Aug 08 2018

What 2008 Georgia war says about Turkey-Russia relations – Analyst

Ten years after Russia’s war with Georgia, the same dynamics are at play in Ankara’s uneasy relations with Moscow, despite the appearances of tightening links, Atlantic Council fellow Dimitar Bechev wrote in an article published on Wednesday.

The 2008 war, sparked by Russian-backed breakaway regions Southern Ossetia and Abkhaz, proved to be a delicate balancing act for Turkey under the leadership of Recep Tayyip Erdoğan, then Prime Minister, who declared that he would not be pushed toward either the West, which backed Georgia, or Russia.

Despite this, Turkey’s path eventually tilted towards Moscow, reflecting a distrust of the West’s commitment to the Black Sea region, and a preference to instead bandwagon with Russia.

“Turkey, however, is at best a fellow traveler rather than an ally of Russia. Erdoğan is pursuing a multi-vector policy in the Black Sea region. Far from aligning fully with Russia, he has also been nurturing ties with pro-Western countries such as Ukraine and Georgia and keeping options open,” said Bechev.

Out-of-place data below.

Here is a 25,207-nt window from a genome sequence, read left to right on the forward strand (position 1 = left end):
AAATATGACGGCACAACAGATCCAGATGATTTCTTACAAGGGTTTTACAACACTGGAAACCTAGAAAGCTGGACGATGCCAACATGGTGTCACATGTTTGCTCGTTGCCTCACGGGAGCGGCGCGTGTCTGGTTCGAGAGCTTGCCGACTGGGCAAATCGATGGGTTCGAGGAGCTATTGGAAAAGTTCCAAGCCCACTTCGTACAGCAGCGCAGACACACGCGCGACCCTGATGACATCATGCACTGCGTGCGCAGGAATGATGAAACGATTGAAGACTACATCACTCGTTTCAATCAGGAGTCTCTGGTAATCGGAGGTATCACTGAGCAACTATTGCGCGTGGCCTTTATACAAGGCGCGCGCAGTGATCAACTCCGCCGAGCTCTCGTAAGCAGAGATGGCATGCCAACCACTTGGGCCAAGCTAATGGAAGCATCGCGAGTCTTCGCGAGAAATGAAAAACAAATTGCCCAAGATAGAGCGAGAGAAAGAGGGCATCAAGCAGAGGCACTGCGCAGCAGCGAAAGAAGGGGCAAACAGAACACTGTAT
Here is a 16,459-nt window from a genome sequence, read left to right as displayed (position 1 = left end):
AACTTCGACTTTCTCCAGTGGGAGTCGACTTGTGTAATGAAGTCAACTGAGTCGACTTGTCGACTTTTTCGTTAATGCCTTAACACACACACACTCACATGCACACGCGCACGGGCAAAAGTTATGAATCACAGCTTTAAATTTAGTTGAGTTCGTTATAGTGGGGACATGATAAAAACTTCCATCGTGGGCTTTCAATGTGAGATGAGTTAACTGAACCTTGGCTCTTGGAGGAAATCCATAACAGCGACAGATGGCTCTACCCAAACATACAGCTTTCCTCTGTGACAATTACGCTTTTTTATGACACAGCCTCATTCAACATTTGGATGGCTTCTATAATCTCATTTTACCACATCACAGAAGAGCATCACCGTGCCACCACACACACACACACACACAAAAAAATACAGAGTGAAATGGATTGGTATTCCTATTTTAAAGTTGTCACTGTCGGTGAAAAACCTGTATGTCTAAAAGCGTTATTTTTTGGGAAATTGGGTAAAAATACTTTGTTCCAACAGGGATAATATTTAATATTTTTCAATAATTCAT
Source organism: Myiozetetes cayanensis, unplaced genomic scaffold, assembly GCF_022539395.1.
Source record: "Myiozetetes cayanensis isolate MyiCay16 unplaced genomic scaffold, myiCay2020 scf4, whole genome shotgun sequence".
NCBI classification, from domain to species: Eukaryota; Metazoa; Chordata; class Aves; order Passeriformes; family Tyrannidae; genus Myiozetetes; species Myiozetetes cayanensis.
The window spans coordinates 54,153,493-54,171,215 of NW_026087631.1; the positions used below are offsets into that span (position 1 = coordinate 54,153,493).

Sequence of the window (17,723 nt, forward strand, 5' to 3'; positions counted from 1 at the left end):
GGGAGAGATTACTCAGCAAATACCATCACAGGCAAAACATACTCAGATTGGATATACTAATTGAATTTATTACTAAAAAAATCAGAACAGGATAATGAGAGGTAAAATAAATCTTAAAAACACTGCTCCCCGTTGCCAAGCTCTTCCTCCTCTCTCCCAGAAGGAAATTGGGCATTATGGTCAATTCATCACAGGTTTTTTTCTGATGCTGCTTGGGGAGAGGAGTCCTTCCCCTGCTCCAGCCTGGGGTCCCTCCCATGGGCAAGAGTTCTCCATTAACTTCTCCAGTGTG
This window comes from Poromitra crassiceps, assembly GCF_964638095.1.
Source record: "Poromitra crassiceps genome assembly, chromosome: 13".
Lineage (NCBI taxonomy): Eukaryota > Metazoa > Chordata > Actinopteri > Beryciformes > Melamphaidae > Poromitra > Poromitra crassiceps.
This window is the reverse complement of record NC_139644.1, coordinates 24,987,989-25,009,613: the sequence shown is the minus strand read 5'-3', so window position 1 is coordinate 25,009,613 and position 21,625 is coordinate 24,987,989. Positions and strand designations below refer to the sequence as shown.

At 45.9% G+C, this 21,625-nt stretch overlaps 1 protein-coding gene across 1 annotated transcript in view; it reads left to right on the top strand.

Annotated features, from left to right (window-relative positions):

Moreover, Turkey’s advocacy for NATO membership for Georgia, Bosnia and Herzegovina and Macedonia demonstrates how far its regional interests diverge from Moscow’s.

“It is therefore premature to speak of a Russian-Turkish entente now, as much as it was in 2008,” said Bechev. “The war in Georgia came as a sobering reminder to Turkey that it plays second fiddle in the South Caucasus compared to Russia. The March 2014 annexation of Crimea only reaffirmed this conclusion when it comes to the Black Sea as a whole,” he added.

Ankara has responded by “soft balancing” and “hedging through NATO,” Bechev said, though thanks to the country’s nationalist and unilateralist foreign policy under Erdoğan this cooperation will only take place to serve the country’s interests, and never due to shared values.